The cover features a pitch black background with sharp streaks of white, grey, and red. The album title and band name is written out on each corner of the cover.

The Strokes: First Impressions of Earth Review

By Gabriela Solis
Music Journalist

Released right at the cusp of 2005, First Impressions of Earth is rock band The Strokes’ third studio album. Considering this album single-handedly kicked off my angsty teen years, I can’t help but hold First Impressions of Earth near and dear to my heart. Full of pessimistic lyrics and rough instrumentation, this album is the perfect piece to blast alone in your car.

The second track, “Juicebox,” starts off with a remarkable bass line that was originally borrowed from the theme song for the 1950’s TV show Peter Gunn. The band’s frontman and musical genius Julian Casablancas describes the song as “crazy” and “schizophrenic,” and I couldn’t find a better way to describe it myself. Many fans initially thought this song was a joke, but I personally fell in love with its deep and dark sound as soon as I first heard it.

The next track, “Heart In a Cage,” is an angsty song that I loved as a teenager. It begins with an impressive guitar riff from Albert Hammond Jr., and is full of resentment, like most of the songs in First Impressions of Earth. Casablancas sings of purposely excluding himself from popular norms with, “I don’t want what you want, I don’t feel what you feel.” He also sings of feeling lonely and paranoid with the line, “all our friends, they’re laughing at us, all of those you loved, you mistrust.”

The next track, “Razorblade,” was and perhaps always will be, my favorite Strokes song, solely because of its iconic lyrics; the guitar riff, of course, is another factor. The chorus is catchy and very fun to sing along to, with its line, “oh no, my feelings are more important than yours. Drop-dead, I don’t care, I won’t worry.” Perhaps my favorite part of the song, however, is the bridge, in which Casablancas sings in the most beautifully sarcastic tone, “sweetheart, your feelings are more important, of course.” This song is definitely one that I’ll personally never get tired of and can listen to at any given time, no matter what my mood is.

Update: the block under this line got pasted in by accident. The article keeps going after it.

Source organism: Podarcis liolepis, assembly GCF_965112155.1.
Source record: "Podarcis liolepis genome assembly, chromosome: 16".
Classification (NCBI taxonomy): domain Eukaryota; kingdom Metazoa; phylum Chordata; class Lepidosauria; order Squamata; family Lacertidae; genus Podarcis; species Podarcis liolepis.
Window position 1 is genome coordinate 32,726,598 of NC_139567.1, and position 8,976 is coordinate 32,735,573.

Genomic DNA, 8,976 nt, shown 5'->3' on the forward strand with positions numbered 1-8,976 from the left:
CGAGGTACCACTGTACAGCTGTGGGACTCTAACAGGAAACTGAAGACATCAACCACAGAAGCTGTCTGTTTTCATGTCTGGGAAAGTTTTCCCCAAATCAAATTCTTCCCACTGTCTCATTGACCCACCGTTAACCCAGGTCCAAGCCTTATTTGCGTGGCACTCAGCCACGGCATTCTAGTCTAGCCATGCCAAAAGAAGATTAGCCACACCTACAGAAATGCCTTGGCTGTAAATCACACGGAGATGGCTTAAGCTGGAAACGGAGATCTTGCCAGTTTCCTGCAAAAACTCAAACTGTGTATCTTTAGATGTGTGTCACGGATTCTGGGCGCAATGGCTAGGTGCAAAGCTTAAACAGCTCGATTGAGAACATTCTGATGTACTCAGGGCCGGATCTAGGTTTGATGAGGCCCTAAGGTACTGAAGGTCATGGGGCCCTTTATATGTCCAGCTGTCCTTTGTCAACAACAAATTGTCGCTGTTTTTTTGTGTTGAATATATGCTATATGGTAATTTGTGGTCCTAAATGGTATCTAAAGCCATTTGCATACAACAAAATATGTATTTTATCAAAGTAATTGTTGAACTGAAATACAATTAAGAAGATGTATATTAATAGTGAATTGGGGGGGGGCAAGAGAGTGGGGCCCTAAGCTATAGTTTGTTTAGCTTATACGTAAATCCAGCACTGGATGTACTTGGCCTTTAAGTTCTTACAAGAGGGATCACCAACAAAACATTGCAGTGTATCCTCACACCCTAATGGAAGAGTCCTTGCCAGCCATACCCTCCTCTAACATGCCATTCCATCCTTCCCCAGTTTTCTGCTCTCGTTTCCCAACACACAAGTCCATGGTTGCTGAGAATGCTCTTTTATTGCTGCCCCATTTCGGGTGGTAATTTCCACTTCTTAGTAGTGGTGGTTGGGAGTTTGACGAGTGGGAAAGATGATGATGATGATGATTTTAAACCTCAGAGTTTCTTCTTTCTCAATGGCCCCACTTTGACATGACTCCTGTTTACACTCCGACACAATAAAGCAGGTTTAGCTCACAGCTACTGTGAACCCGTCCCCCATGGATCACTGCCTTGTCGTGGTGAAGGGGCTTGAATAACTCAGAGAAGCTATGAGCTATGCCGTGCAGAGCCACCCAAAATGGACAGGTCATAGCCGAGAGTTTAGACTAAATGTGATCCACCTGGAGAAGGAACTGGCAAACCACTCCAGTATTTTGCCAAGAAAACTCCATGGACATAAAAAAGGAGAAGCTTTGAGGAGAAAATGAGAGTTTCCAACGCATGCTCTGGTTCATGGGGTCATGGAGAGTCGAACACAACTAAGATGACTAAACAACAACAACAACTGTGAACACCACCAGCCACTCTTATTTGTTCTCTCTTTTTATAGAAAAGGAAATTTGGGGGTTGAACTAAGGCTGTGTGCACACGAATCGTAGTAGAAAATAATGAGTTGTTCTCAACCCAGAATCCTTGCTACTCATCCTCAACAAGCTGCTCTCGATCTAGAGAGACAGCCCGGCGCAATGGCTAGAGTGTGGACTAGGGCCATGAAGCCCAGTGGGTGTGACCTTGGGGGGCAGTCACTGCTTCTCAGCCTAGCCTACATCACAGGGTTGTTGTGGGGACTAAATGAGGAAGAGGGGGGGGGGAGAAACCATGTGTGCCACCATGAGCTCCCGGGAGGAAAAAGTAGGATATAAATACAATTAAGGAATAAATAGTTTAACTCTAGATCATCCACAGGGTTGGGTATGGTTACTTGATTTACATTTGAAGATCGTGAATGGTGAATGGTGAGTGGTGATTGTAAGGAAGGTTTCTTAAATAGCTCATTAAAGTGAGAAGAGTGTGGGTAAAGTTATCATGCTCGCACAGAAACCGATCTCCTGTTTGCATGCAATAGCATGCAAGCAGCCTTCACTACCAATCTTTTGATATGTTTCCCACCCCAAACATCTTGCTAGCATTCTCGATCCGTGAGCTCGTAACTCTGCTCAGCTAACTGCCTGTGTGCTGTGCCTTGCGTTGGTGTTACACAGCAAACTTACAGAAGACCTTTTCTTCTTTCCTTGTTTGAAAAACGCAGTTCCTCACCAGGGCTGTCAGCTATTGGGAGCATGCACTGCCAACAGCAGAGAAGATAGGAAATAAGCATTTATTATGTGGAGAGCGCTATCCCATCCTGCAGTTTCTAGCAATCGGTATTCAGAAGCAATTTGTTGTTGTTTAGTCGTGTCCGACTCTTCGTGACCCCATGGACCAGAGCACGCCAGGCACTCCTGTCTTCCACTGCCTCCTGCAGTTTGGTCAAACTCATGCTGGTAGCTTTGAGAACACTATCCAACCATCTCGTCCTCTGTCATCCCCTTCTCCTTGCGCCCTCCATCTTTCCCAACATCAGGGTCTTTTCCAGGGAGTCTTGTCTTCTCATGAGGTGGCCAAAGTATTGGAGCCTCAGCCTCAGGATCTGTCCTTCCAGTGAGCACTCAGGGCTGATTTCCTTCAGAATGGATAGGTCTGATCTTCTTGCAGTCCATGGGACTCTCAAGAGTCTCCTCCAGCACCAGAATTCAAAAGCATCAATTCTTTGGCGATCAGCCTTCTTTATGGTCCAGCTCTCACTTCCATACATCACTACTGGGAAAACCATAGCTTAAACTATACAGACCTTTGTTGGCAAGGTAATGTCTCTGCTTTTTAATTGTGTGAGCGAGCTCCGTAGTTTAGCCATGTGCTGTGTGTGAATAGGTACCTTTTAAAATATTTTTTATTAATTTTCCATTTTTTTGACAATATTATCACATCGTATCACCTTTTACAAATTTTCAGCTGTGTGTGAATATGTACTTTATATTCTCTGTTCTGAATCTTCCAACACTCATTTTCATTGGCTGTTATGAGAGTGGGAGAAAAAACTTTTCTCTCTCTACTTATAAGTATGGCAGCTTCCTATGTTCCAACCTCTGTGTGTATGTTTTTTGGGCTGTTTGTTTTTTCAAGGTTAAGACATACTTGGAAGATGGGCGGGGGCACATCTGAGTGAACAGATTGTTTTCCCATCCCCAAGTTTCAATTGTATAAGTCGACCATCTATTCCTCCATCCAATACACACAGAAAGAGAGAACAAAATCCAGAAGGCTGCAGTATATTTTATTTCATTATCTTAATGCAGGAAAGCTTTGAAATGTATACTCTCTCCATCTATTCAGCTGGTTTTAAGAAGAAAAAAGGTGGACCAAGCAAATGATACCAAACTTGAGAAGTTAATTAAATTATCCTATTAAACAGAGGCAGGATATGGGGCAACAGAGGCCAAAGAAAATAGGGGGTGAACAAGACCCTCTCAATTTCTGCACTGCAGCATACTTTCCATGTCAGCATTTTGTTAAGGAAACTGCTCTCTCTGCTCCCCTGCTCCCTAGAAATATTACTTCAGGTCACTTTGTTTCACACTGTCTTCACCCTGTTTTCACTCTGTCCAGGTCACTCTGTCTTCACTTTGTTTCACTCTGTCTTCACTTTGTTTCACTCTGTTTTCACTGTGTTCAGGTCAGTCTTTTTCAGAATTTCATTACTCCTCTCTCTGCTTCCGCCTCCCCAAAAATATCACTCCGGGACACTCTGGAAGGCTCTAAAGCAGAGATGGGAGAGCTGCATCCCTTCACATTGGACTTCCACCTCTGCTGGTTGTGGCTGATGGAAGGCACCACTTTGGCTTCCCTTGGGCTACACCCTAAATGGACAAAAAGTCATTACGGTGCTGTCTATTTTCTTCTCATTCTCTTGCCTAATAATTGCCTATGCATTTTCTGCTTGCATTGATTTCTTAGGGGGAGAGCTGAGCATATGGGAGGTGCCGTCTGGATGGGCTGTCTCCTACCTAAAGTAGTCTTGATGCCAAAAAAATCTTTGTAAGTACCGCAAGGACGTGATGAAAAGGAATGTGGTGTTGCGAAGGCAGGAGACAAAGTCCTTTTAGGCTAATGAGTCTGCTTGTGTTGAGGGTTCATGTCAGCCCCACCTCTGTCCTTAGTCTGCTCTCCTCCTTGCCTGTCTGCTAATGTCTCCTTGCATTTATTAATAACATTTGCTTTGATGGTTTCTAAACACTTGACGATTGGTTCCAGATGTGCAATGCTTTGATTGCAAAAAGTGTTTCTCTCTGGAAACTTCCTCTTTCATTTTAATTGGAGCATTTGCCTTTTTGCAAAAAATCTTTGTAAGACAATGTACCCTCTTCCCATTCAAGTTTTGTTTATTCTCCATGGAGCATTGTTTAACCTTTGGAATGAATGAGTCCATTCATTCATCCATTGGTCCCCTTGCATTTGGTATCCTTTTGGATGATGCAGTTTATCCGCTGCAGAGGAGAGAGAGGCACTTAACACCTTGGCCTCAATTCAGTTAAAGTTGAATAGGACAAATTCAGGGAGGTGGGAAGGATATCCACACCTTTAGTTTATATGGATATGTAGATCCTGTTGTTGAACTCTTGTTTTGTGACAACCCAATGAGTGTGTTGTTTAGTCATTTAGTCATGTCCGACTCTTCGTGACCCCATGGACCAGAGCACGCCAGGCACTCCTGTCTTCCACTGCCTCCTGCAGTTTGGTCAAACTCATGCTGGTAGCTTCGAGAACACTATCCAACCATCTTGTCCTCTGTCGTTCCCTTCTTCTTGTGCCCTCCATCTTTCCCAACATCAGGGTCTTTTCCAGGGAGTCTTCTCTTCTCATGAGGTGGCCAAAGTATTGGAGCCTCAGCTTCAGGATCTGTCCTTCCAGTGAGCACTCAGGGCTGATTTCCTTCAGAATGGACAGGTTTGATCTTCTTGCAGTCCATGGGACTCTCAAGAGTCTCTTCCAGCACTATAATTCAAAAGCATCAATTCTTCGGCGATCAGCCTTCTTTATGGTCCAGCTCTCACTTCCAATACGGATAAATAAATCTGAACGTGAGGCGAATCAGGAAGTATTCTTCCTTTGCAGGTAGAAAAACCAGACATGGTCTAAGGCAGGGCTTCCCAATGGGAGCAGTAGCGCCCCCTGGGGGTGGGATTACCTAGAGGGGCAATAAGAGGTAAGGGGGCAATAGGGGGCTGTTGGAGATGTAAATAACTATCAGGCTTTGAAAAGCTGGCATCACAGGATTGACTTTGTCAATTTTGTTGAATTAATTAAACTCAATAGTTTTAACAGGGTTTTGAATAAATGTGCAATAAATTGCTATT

Like “Juicebox,” the next song “On The Other Side” also has a memorable bass line. Even more so than “Razorblade,” the lyrics in this song are incredibly iconic and extremely relatable to my teenage self. Similar to “Heart In a Cage,” Casablancas sings of feeling alienated.

While “On The Other Side” is already pretty sad on its own, it’s even sadder if you know about Casablancas’ past struggle with alcoholism. Lines like, “I’ll drink even more, I’ll hate them even more than I did before,” and, “I’m tired of being so judgemental of everyone,” make you sympathize for Casablancas and really signify just how unhappy he was while recording this album. However, it’s relieving to know that he’s maintained sobriety for a while now and even said in an interview with Noisey, “I wish I could go back and do it all sober so I could really just savor everything.”

The next track, “Visions of Division,” contains the band’s most impressive guitar solo, played by the talented Albert Hammond, Jr. After that is “Ask Me Anything,” which I have a great appreciation for, due to the cello sound from a Mellotron and the irony of the lyrics. Casablancas repeats, “I’ve got nothing to say,” although the rest of the song proves otherwise. With interesting lyrics, like “don’t be a coconut,” this song is hard to forget.

The last two songs, “Evening Sun” and “Red Light,” are softer than the other songs on the album; they’re very refreshing to hear and a nice cool-down after 40 minutes of angry noise. “Red Light” is the album’s most welcoming tune. It’s contrastingly catchy and upbeat, with cute lyrics, such as, “all the girls could never make me love them the way I love you” and, “I was waiting for my baby to arrive right by my side.” Despite the song ending so suddenly and the cliffhanger of the last line, “the sky is not the limit and you’re never gonna guess what is,” the album still manages to somehow end on an optimistic note.

As much as I deeply love First Impressions of Earth and despite the bittersweet nostalgic feeling that it gives me, I find myself much more attracted to its first half and often skip each song after “Vision of Division” until I reach “Red Light.” Full of self-deprecation and anger, this album is not necessarily an easy listen, but it’s still an excellent compilation of The Strokes at their loudest.

Even though it’s arguably not The Strokes’ cleanest release, First Impressions of Earth was the band’s first release to reach number one on any chart worldwide and is surely an ideal album to listen to when you’re feeling moody.

Featured Image by James Bellisini

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